Tanuj: Organizations are built, organizations are broken, but not around capital, not around technology – it’s all about people. Capital is a commodity. You give $20 mn in the hand of five people and how they handle it is basically a function of how they want to spend it. Effectively, it all boils down to people. Like Kanika pointed out, the sixteen of us haven’t taken a holiday in the last one year. And when you have people who are so passionate running their verticals, trying to make them successful, it becomes almost like a combination of 16 startups. I think that’s why we are a powerhouse.

Kanika: We scaled up both vertically and horizontally. There are verticals which we could start at the same time, something that would be difficult for any startup to do. For example, we have simultaneously started our India plans, and at the same time, we scaled up in the commercial  sector and in the NRI business arena; we are also engaging a space called International Project Marketing (IPM) that is bringing global properties to India, which nobody is doing currently.

4Ps B&M: Can you tell us something more about IPM?

Tanuj: Eventually, India is India and the globe is the globe. Our belief is that we won’t get into any vertical where we can’t be a leading player in 12 months. We first thought about getting into wealth management, but we didn’t. It’s similar with secondary resale and rental. It is a massive market. Do we want a share of that market? Yes. Are we best placed amongst the industry incumbents to do that? Yes. Why are we then not doing that? Because, we do not have the right business model yet. But when we cracked the IPM code, the primary code, it applied everywhere. It applies here, it applies in Dubai, it applies in London, it applies in Australia. So we started Dubai as a test case a few months back. Today, we are seeing massive results. IPM now contributes 10% to the revenue and its doubling up every month. So, in the next three years, more than 50% of our business revenues will be non-India.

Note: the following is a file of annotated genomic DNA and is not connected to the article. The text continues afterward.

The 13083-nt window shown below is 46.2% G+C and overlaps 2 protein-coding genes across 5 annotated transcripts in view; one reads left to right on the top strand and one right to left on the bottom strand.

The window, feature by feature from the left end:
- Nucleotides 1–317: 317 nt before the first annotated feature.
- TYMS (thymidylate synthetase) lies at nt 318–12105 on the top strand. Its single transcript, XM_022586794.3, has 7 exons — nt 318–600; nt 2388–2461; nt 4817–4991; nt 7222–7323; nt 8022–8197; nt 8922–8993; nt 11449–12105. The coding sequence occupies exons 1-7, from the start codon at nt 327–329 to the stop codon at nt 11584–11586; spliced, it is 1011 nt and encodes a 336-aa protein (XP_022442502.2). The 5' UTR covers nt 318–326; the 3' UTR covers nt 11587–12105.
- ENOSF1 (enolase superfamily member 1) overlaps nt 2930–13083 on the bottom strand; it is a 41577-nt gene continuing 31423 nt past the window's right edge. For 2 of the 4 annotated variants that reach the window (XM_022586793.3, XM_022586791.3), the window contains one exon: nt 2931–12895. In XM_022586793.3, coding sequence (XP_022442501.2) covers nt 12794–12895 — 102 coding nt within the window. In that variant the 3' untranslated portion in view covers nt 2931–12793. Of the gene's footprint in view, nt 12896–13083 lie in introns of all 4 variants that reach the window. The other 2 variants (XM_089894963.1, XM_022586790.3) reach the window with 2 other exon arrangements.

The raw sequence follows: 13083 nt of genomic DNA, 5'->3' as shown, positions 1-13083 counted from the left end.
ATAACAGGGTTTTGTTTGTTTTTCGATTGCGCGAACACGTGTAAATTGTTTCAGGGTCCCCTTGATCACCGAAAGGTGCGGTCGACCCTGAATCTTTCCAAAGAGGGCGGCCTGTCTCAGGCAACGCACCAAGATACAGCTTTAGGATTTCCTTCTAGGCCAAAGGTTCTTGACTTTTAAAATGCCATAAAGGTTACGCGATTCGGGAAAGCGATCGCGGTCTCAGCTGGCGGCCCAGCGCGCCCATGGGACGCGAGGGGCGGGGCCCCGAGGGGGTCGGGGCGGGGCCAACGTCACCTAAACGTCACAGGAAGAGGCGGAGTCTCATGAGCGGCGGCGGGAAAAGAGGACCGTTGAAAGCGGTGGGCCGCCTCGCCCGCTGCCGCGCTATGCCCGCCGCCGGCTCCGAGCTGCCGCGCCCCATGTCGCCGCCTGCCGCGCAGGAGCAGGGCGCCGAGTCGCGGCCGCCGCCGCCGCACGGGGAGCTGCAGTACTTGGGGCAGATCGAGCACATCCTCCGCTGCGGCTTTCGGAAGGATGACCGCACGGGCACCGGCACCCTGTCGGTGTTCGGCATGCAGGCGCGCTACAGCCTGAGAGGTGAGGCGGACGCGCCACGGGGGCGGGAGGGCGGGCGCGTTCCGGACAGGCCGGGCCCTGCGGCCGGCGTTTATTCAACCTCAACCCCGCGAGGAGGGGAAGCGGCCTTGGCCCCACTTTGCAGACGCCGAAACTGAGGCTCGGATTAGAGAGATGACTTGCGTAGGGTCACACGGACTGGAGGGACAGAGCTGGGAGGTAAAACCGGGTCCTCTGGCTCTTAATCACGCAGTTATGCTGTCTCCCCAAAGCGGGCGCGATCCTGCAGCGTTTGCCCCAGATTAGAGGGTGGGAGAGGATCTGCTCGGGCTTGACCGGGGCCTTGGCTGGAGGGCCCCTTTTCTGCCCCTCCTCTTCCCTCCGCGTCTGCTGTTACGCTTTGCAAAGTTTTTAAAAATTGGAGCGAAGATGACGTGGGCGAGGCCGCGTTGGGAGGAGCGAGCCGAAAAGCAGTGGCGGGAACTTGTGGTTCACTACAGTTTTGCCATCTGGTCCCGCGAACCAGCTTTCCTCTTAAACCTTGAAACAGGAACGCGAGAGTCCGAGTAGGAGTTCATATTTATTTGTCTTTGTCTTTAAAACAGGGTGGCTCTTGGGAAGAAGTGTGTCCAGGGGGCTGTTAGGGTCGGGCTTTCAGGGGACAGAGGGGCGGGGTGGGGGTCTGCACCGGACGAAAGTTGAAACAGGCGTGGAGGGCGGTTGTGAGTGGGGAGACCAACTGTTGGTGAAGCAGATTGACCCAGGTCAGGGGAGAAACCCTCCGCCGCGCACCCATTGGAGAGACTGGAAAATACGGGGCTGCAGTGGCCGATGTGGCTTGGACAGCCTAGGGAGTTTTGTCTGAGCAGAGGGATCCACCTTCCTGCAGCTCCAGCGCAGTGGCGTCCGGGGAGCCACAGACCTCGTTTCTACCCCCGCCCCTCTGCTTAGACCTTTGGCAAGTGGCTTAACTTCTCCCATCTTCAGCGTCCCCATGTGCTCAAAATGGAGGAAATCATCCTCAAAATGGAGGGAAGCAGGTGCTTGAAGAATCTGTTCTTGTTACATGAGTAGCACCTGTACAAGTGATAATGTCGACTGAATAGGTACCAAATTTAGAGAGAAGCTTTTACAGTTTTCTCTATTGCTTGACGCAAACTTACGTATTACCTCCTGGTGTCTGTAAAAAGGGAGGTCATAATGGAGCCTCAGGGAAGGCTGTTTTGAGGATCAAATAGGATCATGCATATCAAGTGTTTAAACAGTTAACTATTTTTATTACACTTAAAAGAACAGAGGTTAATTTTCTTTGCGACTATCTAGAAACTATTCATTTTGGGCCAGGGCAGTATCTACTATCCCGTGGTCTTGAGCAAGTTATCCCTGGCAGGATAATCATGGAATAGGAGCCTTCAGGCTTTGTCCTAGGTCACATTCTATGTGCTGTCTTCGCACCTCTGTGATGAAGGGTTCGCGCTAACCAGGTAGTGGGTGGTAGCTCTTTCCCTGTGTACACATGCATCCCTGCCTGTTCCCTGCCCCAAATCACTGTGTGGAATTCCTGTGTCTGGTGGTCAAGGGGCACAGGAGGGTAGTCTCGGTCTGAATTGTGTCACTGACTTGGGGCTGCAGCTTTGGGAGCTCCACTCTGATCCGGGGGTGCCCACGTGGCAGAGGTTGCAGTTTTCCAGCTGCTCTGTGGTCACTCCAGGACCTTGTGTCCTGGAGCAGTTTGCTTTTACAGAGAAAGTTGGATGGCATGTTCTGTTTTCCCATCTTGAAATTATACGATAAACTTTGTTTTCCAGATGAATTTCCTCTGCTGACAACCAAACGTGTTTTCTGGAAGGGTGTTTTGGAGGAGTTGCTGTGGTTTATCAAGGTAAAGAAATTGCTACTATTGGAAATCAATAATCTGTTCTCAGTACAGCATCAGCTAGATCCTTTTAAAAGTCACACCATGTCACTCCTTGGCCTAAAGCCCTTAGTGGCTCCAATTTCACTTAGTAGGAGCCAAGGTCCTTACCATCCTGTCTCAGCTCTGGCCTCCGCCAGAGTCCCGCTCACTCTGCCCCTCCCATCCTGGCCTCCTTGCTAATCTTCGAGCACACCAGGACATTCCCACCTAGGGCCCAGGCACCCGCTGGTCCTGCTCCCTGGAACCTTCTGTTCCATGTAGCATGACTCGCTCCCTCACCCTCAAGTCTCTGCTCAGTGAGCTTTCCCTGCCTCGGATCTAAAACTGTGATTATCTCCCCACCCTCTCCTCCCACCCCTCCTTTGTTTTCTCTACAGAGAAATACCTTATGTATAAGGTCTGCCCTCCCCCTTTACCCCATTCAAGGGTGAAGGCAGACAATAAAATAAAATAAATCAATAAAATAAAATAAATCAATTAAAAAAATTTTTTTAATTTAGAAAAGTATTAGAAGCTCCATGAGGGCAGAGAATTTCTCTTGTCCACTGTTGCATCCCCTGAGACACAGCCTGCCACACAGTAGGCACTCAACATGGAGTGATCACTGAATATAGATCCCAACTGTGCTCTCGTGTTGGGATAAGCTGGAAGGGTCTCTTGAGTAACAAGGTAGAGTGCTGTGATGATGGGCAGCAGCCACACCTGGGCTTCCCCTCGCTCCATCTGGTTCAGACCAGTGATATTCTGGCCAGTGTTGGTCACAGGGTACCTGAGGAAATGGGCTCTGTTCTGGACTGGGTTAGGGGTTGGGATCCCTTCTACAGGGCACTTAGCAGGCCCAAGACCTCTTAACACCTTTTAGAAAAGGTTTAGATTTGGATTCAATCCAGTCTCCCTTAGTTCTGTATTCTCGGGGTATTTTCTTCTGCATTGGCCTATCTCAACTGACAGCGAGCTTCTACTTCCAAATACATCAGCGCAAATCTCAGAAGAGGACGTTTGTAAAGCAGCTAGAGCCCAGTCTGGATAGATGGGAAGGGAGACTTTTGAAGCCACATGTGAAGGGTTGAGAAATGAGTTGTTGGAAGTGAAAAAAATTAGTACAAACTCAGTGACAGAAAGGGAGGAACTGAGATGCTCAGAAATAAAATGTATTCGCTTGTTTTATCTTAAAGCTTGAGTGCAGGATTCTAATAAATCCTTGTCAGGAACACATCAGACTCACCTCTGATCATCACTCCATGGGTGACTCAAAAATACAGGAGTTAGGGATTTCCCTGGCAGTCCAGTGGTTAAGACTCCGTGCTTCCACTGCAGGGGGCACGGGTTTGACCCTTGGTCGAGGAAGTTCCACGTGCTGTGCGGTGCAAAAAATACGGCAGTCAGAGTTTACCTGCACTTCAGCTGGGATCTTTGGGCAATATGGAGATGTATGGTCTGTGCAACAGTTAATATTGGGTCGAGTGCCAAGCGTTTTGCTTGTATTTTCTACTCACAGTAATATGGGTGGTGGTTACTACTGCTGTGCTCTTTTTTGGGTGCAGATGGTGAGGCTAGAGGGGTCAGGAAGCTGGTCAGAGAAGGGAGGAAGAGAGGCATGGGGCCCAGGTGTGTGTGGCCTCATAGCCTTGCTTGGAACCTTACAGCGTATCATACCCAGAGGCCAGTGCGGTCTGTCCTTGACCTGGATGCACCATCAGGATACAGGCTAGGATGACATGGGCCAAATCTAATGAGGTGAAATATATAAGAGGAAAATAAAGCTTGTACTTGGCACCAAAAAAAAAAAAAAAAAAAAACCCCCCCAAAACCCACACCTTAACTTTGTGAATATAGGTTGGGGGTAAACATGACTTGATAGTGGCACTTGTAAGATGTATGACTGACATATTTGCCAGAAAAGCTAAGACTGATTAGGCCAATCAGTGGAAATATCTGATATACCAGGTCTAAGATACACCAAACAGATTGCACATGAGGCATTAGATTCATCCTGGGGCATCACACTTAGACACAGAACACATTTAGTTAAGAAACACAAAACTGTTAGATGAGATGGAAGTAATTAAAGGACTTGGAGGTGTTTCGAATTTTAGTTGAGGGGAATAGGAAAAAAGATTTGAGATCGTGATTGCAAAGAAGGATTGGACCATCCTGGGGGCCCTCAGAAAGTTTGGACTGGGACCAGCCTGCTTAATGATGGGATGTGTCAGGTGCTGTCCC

4Ps B&M: You did not go for institutional investors initially. Why was that?

Tanuj: There’s a reason behind that. To understand that, you have to know that we also take wrong decisions. But as long as we get seven out of ten decisions right and as long as we have the agility to repair the wrong decisions and make it right, it’s alright. So that was the basic reason due to which we did not want an institutional investor on our board for some time. Then we started looking for alternative sources of capital. We structured our products as such in terms of convertible instruments. We raised $15 mn from the market, mostly retail clients spread over 50 odd people, all personal contacts. When we reached a sizeable scale about six months back , then we started reaching out to institutional investors and very soon, we should see a big deal. I have always believed that if you have the right business model and the right economics at heart, investors would come automatically. I am again the kind of entrepreneur who strongly believes that business should not be built on traffic, or with the belief that we shall earn 25 years later. The main job of a business is to make money. It may make more money, it may make less money, or it may be at a stage where it may make money at double the scale, but a business model should know how to make money.